How to assign keyboard shortcut to a macro

Suppose I have the following macro (the \mathbb result looks better than the builtin RR result)

Now I can type \RR and enter to get the result. However, I am lazy and want to get the result by typing “RR” only, without the \ and enter, just like the builtin one. I already have working keyboard shortcuts such as ("a l" "<alpha>") in the math mode, but this does not work for my own macro ("R R" "<RR>").

I only know a way around, that is replicating the keypresses for \ R R enter:

(kbd-map ("R R" (begin (make-hybrid) (insert "RR") (kbd-return))))


This work! What exactly does the command (make-hybrid) do?

Goes into the hybrid mode, the one in which you enter when you press the slash key. According to the manual (Sec. 2.8.3) it is called hybrid because entering macros in this way looks like entering a TeX macro.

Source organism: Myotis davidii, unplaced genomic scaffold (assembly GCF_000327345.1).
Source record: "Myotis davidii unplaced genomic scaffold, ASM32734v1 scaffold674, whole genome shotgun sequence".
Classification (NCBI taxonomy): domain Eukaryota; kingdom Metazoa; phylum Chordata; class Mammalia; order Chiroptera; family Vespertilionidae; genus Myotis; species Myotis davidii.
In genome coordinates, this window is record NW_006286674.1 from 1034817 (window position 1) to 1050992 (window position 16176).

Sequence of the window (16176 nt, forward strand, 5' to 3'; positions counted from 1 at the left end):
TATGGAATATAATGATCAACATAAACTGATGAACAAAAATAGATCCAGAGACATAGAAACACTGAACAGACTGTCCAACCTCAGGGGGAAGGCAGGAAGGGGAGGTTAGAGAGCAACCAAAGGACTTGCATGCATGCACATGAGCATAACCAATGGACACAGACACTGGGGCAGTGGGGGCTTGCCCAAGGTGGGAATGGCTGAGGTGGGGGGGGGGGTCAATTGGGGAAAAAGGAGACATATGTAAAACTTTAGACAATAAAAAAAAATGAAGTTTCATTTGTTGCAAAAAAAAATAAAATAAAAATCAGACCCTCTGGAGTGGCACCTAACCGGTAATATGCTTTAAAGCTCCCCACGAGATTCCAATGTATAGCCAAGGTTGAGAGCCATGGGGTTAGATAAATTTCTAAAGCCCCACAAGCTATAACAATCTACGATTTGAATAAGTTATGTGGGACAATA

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Great! The reason I am concerned with these kind of shortcuts is because I am now using TeXmacs in university teaching. That is, type everything and project it on the screen instead of writing on the board. The feedback is actually quite good. I’d like to input content as quick as possible, and with minimal visual distractions such as the slash and the brackets.


I would have just added a keybinding to insert a \mathbb{R} tag instead of additionally having a specific macro. There should be a way to indicate to TeXmacs that you want to typeset such a character or also tell him which font it has to use for the blackboard bold characters. Somehow you do not want really to change font but to indicate that you want to type a special glyph (the simbor for the real number set) which incidentally should be typeset by choosing the R glyph from the a specific font.

I would also avoid to setup shortcuts for greek characters, the standard one is just to type the roman letter and then press “tab” to produce the first variant. So for alpha you just do “a tab”.

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Yes, the current way is a bit awkward.